Bank card delinquencies fell in the second quarter of 2018 after creeping up in the previous quarter, according to the American Bankers Association’s Consumer Credit Delinquency Bulletin released today. The composite ratio, which tracks delinquencies in the closed-end installment loan categories (direct and indirect auto, home equity, marine, mobile home, personal, property improvement and RV loans) ticked up 3 basis points to 1.75 percent of all accounts, remaining well below the 15-year average of 2.13 percent.
“As the economy keeps humming along, delinquencies have stayed at very low levels,” said ABA Chief Economist James Chessen. “Overall, consumer financial health has been excellent. Jobs are plentiful, wages are rising and savings rates have held steady at elevated levels, which paints a vivid picture conducive to low delinquencies. While delinquencies have held steady, the holiday season is fast approaching and a watchful eye on budgets is the key to successfully managing debt obligations.”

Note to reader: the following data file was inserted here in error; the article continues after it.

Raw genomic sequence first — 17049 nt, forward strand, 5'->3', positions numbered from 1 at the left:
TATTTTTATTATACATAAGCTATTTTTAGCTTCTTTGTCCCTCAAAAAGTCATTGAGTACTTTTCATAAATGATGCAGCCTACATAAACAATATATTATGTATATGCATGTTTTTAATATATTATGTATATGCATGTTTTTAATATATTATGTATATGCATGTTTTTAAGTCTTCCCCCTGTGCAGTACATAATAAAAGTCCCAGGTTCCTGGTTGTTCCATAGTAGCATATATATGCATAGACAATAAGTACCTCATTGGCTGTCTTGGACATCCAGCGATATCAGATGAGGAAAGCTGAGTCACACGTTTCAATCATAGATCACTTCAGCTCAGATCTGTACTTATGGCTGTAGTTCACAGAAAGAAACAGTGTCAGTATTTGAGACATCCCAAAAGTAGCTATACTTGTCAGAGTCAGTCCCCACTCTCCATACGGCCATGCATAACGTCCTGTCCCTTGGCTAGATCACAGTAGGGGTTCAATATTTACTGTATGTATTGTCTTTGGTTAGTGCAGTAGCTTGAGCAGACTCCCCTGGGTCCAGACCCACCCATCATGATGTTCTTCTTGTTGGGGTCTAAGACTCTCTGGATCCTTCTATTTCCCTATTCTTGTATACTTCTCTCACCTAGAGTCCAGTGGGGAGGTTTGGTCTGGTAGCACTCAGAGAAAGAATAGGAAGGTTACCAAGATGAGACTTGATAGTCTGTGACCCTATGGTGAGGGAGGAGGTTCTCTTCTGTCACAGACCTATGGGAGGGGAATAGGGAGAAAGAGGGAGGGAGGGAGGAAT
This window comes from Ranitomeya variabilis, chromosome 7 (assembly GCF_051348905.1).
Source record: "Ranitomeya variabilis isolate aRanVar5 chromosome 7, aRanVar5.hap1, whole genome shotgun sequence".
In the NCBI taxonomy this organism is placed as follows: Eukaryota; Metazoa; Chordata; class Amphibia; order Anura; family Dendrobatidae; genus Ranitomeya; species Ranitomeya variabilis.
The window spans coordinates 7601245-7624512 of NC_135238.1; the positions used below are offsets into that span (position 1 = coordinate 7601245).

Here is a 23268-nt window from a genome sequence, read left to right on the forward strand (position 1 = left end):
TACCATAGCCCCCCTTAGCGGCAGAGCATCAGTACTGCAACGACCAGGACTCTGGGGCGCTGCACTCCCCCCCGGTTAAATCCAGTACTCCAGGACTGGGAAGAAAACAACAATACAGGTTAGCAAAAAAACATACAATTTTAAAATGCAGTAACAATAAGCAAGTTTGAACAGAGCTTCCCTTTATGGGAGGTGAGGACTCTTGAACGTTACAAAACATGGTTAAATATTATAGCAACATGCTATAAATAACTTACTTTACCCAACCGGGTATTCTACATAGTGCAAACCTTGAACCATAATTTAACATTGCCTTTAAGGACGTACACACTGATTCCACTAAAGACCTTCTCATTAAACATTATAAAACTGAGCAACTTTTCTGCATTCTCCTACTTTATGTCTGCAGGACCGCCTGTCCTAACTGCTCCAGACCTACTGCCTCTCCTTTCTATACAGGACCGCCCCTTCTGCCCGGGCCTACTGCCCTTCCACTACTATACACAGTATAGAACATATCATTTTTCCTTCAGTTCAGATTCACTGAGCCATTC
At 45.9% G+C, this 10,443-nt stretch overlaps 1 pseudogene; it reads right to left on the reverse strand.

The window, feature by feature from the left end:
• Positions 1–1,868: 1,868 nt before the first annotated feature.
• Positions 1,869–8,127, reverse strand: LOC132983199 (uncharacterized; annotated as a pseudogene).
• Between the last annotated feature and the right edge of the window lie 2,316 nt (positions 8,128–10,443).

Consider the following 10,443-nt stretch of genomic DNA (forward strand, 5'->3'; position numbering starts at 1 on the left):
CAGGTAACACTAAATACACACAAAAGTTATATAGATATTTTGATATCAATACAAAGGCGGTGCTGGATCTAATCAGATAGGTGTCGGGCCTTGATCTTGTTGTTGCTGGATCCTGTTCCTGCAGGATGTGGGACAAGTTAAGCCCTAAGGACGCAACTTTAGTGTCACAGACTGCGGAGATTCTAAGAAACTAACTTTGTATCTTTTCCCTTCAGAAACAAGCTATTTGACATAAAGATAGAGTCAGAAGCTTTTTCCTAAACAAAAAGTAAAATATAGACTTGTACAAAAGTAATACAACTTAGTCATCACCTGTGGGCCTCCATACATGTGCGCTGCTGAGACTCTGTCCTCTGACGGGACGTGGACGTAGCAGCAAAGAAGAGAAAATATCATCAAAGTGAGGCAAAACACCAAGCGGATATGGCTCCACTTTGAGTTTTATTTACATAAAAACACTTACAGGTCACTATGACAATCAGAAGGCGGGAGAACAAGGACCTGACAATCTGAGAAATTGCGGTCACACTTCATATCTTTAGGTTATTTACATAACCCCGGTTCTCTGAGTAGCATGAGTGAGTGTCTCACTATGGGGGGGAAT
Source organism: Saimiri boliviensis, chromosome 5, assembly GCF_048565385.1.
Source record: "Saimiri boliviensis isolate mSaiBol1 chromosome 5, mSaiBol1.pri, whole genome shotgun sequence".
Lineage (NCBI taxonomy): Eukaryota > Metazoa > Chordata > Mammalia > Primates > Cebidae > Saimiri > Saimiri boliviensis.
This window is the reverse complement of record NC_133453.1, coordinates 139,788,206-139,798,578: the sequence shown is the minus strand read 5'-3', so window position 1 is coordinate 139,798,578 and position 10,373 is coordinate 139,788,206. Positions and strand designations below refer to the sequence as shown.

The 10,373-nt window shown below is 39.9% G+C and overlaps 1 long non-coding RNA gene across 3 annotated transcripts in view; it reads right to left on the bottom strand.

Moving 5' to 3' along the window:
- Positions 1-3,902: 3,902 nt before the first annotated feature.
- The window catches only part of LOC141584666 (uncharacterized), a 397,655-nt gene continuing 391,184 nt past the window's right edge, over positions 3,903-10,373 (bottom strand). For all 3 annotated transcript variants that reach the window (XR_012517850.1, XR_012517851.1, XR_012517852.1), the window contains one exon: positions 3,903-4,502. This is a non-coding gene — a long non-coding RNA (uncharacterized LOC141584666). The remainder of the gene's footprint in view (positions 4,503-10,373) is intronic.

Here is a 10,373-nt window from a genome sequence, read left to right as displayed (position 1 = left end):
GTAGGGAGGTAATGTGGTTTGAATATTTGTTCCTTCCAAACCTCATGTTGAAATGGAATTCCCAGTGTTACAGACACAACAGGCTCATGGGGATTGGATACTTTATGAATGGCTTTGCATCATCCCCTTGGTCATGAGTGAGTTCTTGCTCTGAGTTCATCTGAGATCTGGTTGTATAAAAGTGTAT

Delinquencies were down or held steady in 8 of the 11 categories tracked by ABA, while the other two edged up by just 1 basis point. Among the open-ended loan types tracked, bank card delinquencies fell 13 basis points to 2.93 percent of all accounts, well below the 15-year average of 3.55 percent. Meanwhile, non-card revolving loan delinquencies ticked up from 1.56 percent to 1.57 percent. Delinquencies on home equity lines of credit rose from 1.14 percent to 1.15 percent.
Chessen added that he expects the robust employment outlook to help keep delinquency levels low in the months ahead. “We expect the strong job market to continue over the next year, which should improve household finances and help keep delinquencies in check,” Chessen said. “As always, judicious spending is the key to preventing delinquencies.”